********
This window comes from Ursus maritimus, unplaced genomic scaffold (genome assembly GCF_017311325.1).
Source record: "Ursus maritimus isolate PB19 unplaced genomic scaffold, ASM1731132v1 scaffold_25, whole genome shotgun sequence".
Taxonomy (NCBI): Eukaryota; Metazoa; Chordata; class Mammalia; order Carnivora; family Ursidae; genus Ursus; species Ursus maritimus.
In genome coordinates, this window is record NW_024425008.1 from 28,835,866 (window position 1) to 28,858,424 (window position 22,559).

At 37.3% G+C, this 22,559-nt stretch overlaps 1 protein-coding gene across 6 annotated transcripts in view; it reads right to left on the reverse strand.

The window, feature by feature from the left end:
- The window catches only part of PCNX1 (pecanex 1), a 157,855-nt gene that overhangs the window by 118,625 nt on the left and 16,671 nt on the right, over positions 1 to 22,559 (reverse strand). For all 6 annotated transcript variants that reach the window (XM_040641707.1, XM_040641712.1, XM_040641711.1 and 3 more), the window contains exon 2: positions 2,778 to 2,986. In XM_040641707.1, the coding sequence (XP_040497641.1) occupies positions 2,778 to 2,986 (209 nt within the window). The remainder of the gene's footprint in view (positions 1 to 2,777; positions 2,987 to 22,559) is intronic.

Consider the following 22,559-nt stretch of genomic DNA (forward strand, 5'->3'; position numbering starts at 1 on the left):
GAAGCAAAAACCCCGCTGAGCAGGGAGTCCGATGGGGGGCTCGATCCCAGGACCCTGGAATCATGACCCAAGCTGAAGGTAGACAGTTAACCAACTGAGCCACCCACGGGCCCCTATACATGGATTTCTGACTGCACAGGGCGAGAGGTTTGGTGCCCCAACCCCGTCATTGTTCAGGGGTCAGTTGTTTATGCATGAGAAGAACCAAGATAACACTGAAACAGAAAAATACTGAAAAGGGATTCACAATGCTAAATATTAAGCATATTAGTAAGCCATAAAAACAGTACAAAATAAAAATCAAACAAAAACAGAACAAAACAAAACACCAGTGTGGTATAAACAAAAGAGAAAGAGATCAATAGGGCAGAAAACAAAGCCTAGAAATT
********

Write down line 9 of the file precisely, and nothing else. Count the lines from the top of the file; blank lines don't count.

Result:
GAAGCAAAAACCCCGCTGAGCAGGGAGTCCGATGGGGGGCTCGATCCCAGGACCCTGGAATCATGACCCAAGCTGAAGGTAGACAGTTAACCAACTGAGCCACCCACGGGCCCCTATACATGGATTTCTGACTGCACAGGGCGAGAGGTTTGGTGCCCCAACCCCGTCATTGTTCAGGGGTCAGTTGTTTATGCATGAGAAGAACCAAGATAACACTGAAACAGAAAAATACTGAAAAGGGATTCACAATGCTAAATATTAAGCATATTAGTAAGCCATAAAAACAGTACAAAATAAAAATCAAACAAAAACAGAACAAAACAAAACACCAGTGTGGTATAAACAAAAGAGAAAGAGATCAATAGGGCAGAAAACAAAGCCTAGAAATT